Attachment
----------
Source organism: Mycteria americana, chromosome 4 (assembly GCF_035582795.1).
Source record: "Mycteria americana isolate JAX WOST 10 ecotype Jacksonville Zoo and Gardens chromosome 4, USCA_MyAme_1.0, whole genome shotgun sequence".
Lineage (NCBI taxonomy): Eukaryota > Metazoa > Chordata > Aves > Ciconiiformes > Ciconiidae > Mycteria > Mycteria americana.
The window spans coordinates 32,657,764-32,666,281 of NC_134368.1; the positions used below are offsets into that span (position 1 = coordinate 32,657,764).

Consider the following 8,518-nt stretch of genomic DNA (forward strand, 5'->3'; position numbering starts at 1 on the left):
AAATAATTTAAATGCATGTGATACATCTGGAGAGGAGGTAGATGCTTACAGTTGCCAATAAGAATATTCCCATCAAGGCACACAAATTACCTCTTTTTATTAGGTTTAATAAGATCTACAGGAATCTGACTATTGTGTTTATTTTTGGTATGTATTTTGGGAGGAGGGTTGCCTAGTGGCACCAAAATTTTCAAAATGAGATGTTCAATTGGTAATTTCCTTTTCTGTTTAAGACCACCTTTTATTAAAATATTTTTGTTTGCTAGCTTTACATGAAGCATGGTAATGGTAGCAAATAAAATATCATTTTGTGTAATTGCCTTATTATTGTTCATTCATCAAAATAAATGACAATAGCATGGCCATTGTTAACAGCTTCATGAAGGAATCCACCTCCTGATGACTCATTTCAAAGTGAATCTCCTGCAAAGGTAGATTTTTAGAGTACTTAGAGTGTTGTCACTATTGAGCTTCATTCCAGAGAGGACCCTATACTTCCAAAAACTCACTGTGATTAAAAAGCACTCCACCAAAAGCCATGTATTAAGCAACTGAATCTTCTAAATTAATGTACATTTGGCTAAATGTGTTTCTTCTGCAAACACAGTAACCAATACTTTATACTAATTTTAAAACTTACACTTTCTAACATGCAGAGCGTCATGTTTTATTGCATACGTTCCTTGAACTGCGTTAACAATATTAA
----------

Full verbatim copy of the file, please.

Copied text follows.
Source organism: Mycteria americana, chromosome 4 (assembly GCF_035582795.1).
Source record: "Mycteria americana isolate JAX WOST 10 ecotype Jacksonville Zoo and Gardens chromosome 4, USCA_MyAme_1.0, whole genome shotgun sequence".
Lineage (NCBI taxonomy): Eukaryota > Metazoa > Chordata > Aves > Ciconiiformes > Ciconiidae > Mycteria > Mycteria americana.
The window spans coordinates 32,657,764-32,666,281 of NC_134368.1; the positions used below are offsets into that span (position 1 = coordinate 32,657,764).

Consider the following 8,518-nt stretch of genomic DNA (forward strand, 5'->3'; position numbering starts at 1 on the left):
AAATAATTTAAATGCATGTGATACATCTGGAGAGGAGGTAGATGCTTACAGTTGCCAATAAGAATATTCCCATCAAGGCACACAAATTACCTCTTTTTATTAGGTTTAATAAGATCTACAGGAATCTGACTATTGTGTTTATTTTTGGTATGTATTTTGGGAGGAGGGTTGCCTAGTGGCACCAAAATTTTCAAAATGAGATGTTCAATTGGTAATTTCCTTTTCTGTTTAAGACCACCTTTTATTAAAATATTTTTGTTTGCTAGCTTTACATGAAGCATGGTAATGGTAGCAAATAAAATATCATTTTGTGTAATTGCCTTATTATTGTTCATTCATCAAAATAAATGACAATAGCATGGCCATTGTTAACAGCTTCATGAAGGAATCCACCTCCTGATGACTCATTTCAAAGTGAATCTCCTGCAAAGGTAGATTTTTAGAGTACTTAGAGTGTTGTCACTATTGAGCTTCATTCCAGAGAGGACCCTATACTTCCAAAAACTCACTGTGATTAAAAAGCACTCCACCAAAAGCCATGTATTAAGCAACTGAATCTTCTAAATTAATGTACATTTGGCTAAATGTGTTTCTTCTGCAAACACAGTAACCAATACTTTATACTAATTTTAAAACTTACACTTTCTAACATGCAGAGCGTCATGTTTTATTGCATACGTTCCTTGAACTGCGTTAACAATATTAA